in whose name the church is uniquely dedicated and her sister Kyneswitha, were believed to be the daughters of the heathen King Penda of Mercia and his wife Kynewise. Kyneburgha married Aldfrith son of King Oswy of Christian Northumbria at the same time as her brother Peada married Aldfrith’s sister Alchflaed. Celtic Christianity flourished in that part of the world and it was likely that this latter union depended on Peada’s conversion as Christian, which subsequently influenced Kyneburgha. Following her husband’s death, she came back to Mercia and established a convent among the ruins of the Roman palace here in Castor.
The now almost vanished Roman Palace (Praetorium) at Castor was one of the largest Roman buildings in England. Its role is uncertain, however it was a huge building with significant importance, probably administrative. Built in 250AD it was close to the site of Durobrivae. It was abandoned in 450AD and some of its stone is incorporated into the church. Durobrivae is where the Water Newton treasure, the oldest known communion plate in the Roman Empire, was found. Some scholars argue that this silverware was from the Praetorium at Castor and hidden from raiders by burial. See the work done by Castor Primary School pupils and friends click here > Castor Romans
The Celtic Christian foundation at Castor was established by Kyneburgha, aided by her sister Kyneswitha. After their deaths circa 7C a shrine was established in this Saxon minster church, to the two sisters and it became a place of pilgrimage. There were outlying chapels at Ailsworth, Sutton, Upton, Milton and Marholm. Viking raids, probably on several occasions from 870AD onwards ruined the fabric of Castor Church by 1012. Kyneburgha’s remains were removed to Peterborough Abbey for safe keeping by Abbot Elsinus. The Normans rebuilt the church, re-using some of the Roman and Saxon fabric especially for the nave, and it was re-dedicated on 17 April 1124. This re-building gave us the nave, the remarkable tower, most of the transepts and the capitals that we see today. By 1330 the church was almost complete as it is now seen, with the exception of alterations to the roof line about 1450, including the magnificent carved angels and other figures. These were restored to their former glory in 1973.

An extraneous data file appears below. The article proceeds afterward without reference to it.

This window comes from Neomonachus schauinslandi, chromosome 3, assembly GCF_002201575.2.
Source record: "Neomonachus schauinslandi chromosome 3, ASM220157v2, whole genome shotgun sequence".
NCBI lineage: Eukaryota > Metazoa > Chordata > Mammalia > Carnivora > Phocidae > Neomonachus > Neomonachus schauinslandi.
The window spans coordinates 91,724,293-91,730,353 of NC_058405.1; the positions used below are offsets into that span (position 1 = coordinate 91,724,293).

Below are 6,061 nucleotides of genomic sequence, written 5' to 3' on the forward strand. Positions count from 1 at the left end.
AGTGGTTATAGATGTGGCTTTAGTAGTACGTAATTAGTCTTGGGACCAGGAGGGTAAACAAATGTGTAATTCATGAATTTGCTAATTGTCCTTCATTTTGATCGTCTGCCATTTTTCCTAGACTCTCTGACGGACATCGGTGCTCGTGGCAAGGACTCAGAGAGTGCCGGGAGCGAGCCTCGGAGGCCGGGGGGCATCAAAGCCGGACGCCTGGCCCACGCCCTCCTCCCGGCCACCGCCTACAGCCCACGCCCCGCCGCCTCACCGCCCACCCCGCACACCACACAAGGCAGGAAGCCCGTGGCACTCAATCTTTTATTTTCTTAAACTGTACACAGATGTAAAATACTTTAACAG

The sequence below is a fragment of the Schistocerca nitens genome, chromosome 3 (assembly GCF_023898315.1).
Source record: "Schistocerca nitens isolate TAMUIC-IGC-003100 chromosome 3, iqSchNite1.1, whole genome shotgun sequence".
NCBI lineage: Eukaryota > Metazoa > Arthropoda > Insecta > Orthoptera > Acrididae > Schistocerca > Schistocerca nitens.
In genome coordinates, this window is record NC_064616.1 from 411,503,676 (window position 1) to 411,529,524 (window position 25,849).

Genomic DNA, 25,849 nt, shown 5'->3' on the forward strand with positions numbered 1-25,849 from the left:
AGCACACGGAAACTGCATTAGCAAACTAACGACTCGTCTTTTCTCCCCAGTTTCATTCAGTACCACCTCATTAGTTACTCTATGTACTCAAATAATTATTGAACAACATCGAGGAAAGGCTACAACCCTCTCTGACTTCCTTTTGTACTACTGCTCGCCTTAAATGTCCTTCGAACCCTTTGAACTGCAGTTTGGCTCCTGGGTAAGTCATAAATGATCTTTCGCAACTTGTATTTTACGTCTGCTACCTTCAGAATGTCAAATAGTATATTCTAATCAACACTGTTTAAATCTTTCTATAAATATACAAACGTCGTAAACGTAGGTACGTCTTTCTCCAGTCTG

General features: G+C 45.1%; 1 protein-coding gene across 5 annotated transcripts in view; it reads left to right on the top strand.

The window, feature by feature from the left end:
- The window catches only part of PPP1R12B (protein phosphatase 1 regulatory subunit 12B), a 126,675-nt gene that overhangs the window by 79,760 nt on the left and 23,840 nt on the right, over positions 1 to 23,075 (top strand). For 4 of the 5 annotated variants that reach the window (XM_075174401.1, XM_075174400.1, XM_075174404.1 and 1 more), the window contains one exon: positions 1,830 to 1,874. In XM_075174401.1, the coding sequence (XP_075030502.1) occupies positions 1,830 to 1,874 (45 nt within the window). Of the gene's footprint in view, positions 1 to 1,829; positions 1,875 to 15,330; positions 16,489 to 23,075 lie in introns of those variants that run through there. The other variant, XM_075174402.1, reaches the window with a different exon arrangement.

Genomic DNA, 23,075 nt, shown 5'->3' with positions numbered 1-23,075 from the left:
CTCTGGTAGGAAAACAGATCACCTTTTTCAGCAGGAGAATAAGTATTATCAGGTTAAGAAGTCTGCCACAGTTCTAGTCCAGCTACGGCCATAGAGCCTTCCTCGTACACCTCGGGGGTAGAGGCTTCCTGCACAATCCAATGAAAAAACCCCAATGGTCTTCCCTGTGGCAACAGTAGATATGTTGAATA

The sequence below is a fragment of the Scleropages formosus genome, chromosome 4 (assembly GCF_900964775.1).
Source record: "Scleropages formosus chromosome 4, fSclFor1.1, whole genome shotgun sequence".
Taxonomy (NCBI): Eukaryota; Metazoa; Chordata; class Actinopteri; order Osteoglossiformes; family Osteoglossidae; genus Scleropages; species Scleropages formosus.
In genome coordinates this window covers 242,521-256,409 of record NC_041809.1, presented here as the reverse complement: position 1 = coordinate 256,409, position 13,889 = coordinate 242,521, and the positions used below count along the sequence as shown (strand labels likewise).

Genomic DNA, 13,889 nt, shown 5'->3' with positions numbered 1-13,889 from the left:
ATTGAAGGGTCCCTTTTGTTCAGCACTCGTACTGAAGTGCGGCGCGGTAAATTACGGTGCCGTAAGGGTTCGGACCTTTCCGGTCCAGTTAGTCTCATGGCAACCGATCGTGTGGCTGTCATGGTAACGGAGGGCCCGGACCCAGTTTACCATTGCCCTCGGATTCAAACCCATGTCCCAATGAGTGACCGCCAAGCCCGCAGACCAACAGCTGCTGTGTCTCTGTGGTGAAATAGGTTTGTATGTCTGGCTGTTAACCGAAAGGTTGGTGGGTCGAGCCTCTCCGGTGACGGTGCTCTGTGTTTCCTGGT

The term Praetorium in this case means a Roman governor’s residence or headquarters. Its function is still not fully understood. There have been several theories and suggestions over the years. One supposition is that it was the residence of a Roman provincial governor during the third century AD. Castor would have been in Britannia Superior for most of the third century, then in the province of Maxima Caesariensis for most of the fourth century. Another possibility is that the building was the headquarters of the Count of the Saxon Shore, a Roman military commander post possibly created by Constantine I during the fourth century AD, whose job it was to govern the military defences of the southern and eastern coasts of Britain from barbarian (Saxon) attacks. However, this is conjecture and there have not yet been any conclusive clues as to the identity of the building’s occupants and its purpose. (left: Foundations still visible in Stocks Hill near the village school)
By 654, a marriage was being negotiated between Peada, son of Penda, and Alhflaed, daughter of Northumbrian King Oswy. The Northumbrian king stipulated that first Peada must accept Christianity, which he was prepared to do whether he won the hand of the maiden or not and was baptized by Finan, the Celtic Bishop of Lindisfarne. The royal couple returned to Mercia and may have taken up residence on the site of the huge but derelict Roman Praetorium on the terrace at Castor. Peada had already been appointed by his father as sub-king of the Middle Angles, whose province covered Northamptonshire and Leicestershire. Peada’s sisters, Kyneburgha and Kyneswitha came south too and established a convent here in Castor in the Celtic tradition but possibly on the site where Romano-British people worshipped to the Roman tradition. (Right: Saxon carving likely to be from Kyneswitha’s tomb)
With its unique dedication to St Kyneburgha, it is considered by many to be among the finest 100 churches in England. Following the Saxon church’s sacking by the Vikings in the 9C, it was rebuilt in Norman style and dedicated by the Bishop of Lincoln in 1124. Outside above the priest’s door in the south wall of the chancel, is a rare inscription commemorating the event. The tower is the church’s crowning glory built in three tiers. The lower tier with three bell arches is headed by very fine fish-scale pattern – all of which is magnificent work and nearly 1000 years old. The spire and north aisle were added between 1310 and 1330. The nave’s magnificent angel roof was added about 1450.